Teens can teach classmates to recognize depression


Editor’s Note: How can we encourage and teach youth to help their peers around them?

High school students can improve their peers’ understanding of depression, and their attitudes about seeking help for themselves or others, according to a new study.


The findings come from a rigorous evaluation of a program created by the University of Michigan Depression Center, which students and educators used in 10 high schools.

The manual for the program, called the Peer-to-Peer Depression Awareness Campaign (P2P), is now available online for free for any school to use. In a new paper in the journal Psychiatric Services, researchers describe the program and results of pre- and post-implementation measurements of its effect.

Data from 878 students show that after student-led depression awareness campaigns in their schools, students were more likely to say they:

  • Feel confident identifying the signs of depression in themselves or others
  • Would ask for help if they had depression symptoms for more than two weeks
  • Understand that depression runs in families and cannot be controlled through “willpower”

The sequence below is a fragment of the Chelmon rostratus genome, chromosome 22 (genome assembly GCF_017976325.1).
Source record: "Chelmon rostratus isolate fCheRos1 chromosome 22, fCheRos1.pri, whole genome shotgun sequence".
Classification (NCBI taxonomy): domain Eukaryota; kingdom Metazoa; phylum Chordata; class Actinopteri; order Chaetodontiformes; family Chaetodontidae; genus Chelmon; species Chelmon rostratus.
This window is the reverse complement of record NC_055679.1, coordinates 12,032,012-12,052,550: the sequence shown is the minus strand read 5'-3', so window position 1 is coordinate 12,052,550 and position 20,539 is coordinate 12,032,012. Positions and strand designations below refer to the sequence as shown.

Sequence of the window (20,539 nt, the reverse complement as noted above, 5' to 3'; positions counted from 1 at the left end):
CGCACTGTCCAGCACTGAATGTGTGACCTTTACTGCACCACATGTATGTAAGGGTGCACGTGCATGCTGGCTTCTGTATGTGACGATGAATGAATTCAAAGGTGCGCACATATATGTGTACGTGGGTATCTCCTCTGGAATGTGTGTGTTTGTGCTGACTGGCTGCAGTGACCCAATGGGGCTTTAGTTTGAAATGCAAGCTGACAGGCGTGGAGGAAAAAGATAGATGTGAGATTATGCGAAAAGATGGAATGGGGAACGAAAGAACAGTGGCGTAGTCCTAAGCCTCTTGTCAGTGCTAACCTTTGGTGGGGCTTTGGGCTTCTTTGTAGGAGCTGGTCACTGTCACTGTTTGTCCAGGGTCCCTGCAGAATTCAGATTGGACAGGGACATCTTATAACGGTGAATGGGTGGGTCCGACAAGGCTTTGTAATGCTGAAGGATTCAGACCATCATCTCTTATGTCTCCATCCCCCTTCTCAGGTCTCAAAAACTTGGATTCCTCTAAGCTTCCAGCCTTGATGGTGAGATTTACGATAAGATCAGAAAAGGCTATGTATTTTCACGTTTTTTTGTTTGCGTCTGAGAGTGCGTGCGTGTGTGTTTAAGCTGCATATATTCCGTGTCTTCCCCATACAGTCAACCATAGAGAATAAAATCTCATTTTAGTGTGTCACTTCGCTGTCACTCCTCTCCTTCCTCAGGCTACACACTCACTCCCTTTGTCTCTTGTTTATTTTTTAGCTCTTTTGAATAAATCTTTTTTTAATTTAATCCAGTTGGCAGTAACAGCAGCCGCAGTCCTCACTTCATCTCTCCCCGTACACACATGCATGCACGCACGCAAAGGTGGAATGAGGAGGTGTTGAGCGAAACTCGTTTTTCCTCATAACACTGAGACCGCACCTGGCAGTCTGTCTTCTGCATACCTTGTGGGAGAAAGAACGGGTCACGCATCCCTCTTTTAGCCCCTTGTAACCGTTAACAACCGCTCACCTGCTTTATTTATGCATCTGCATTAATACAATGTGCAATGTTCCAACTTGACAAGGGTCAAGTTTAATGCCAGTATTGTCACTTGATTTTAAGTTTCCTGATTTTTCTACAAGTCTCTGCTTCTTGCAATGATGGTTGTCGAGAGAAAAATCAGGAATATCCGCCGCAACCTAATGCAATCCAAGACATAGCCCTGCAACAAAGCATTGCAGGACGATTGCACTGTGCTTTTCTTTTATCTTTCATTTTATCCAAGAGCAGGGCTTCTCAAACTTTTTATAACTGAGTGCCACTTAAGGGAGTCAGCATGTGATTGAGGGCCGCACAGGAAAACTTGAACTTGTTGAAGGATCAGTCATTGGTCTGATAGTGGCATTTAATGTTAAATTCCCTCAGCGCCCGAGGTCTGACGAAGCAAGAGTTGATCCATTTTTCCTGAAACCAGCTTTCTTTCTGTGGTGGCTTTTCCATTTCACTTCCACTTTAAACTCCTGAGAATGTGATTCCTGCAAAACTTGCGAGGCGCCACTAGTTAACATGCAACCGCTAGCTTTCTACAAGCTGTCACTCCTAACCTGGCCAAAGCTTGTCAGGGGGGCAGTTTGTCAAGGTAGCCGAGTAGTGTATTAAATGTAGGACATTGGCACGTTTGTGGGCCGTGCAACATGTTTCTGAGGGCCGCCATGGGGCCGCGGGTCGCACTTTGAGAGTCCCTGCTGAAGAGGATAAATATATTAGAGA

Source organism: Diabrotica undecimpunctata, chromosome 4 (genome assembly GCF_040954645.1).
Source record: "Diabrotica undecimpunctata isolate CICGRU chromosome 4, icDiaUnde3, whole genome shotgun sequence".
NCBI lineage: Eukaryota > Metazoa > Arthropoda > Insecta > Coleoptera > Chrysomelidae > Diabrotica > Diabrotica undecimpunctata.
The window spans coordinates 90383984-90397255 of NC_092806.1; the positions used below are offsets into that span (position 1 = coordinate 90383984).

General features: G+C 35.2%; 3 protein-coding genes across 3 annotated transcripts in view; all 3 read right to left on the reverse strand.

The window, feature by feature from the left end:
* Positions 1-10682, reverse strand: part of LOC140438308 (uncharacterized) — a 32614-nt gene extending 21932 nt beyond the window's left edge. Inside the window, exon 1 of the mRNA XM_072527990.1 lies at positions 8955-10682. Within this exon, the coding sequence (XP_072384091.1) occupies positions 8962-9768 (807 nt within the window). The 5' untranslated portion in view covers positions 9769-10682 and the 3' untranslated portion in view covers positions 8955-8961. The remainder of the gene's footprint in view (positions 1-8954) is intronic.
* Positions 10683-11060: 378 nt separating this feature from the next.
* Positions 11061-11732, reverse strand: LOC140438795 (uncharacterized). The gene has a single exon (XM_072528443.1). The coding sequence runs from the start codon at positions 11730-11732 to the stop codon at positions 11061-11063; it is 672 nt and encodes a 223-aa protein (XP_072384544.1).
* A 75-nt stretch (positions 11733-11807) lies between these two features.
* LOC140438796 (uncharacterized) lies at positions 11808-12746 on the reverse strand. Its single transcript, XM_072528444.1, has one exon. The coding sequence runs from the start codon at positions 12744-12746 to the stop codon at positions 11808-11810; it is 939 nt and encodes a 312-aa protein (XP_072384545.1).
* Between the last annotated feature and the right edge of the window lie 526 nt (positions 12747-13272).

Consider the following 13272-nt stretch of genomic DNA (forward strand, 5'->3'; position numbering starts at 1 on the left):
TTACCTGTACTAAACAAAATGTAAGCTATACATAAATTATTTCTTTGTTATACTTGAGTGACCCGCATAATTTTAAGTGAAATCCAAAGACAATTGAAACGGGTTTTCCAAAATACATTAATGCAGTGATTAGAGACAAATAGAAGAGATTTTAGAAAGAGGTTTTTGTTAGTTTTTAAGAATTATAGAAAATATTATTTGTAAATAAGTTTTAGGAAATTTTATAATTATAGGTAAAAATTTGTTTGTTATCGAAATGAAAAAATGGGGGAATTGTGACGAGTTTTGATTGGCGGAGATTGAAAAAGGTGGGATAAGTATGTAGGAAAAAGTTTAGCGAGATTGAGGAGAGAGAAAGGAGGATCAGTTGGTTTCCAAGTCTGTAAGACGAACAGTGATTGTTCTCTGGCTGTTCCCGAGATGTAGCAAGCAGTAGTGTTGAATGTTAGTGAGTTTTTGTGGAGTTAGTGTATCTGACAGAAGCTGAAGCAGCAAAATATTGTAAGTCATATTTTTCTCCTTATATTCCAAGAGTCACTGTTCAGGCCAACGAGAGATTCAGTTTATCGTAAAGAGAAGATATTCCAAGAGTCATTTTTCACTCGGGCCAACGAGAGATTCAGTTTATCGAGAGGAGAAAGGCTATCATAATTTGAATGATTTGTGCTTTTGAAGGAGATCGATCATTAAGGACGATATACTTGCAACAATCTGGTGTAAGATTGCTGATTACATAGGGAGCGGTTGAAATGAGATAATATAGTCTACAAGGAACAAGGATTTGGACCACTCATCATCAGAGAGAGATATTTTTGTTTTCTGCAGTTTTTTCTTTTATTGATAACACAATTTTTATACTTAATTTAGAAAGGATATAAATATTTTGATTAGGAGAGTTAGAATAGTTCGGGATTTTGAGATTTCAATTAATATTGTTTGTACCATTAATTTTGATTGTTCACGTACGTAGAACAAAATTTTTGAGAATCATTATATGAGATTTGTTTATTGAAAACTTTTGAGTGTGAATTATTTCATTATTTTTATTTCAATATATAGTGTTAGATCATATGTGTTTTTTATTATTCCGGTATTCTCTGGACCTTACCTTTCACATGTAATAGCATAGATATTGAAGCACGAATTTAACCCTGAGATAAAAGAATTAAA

• Feel confident in their ability to help friends access mental health services
  • Would feel less embarrassment about being seen going to a school social worker or psychologist
  • Would seek help from other sources such as a teacher, clergy, helpline, or coach if they were having a personal or emotional problem
  • Are comfortable discussing mental health with other students at school

They were also less likely to say that a hypothetical new student with depression at the school would make them feel uncomfortable, or that they would stay away from such a student.


“Depression often starts early in life, so our efforts should match that. Providing education and advice on recognizing depression and anxiety, and destigmatizing it, begins in the schools,” says Sagar Parikh, the study’s lead author and associate director of the Depression Center. “Our center has worked with the schools to deliver programs by students, for students, in the name of student health. And our research evaluation of the programs shows it is well-received and very helpful.”

Nationwide, about 7.5 percent of teens have experienced depression in the past year, according to recent research. Depression is linked with alcohol and drug use, smoking, poor academic performance, and problems with parents and peers. Depression and these other behaviors are also linked with suicidal thinking, attempts, and death by suicide.

“We are currently in 13 high schools throughout Washtenaw and Oakland counties, and this year we’re piloting the program in nine middle schools,” says study coauthor Stephanie Salazar, who runs the program. “As the program continues to grow, we hope that the manual will help others to develop similar programs in their schools in order to help students to reach their peers with these important messages in effective and meaningful ways.”


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